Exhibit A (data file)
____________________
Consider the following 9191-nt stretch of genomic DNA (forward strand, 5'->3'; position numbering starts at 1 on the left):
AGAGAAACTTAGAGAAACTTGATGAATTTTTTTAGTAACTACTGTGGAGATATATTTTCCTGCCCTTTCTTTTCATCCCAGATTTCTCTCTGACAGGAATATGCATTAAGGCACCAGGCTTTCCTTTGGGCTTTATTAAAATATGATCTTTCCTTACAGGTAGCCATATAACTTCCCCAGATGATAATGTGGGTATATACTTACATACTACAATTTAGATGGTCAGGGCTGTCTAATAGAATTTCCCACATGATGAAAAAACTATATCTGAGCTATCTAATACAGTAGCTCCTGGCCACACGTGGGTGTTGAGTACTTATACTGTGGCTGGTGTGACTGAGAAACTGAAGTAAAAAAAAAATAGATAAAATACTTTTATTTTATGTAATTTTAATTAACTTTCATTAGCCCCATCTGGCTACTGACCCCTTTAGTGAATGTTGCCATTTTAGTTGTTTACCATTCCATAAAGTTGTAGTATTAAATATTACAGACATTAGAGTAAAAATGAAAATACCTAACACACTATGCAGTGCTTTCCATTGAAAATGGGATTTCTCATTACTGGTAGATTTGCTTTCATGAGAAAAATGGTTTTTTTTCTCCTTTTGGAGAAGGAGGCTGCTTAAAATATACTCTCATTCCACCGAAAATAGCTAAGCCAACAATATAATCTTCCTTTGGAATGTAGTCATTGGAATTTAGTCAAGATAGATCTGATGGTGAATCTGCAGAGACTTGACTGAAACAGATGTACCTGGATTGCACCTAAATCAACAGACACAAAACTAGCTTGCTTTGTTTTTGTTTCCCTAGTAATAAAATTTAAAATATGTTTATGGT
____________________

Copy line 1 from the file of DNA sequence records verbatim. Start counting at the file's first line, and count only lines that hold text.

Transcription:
Consider the following 9191-nt stretch of genomic DNA (forward strand, 5'->3'; position numbering starts at 1 on the left):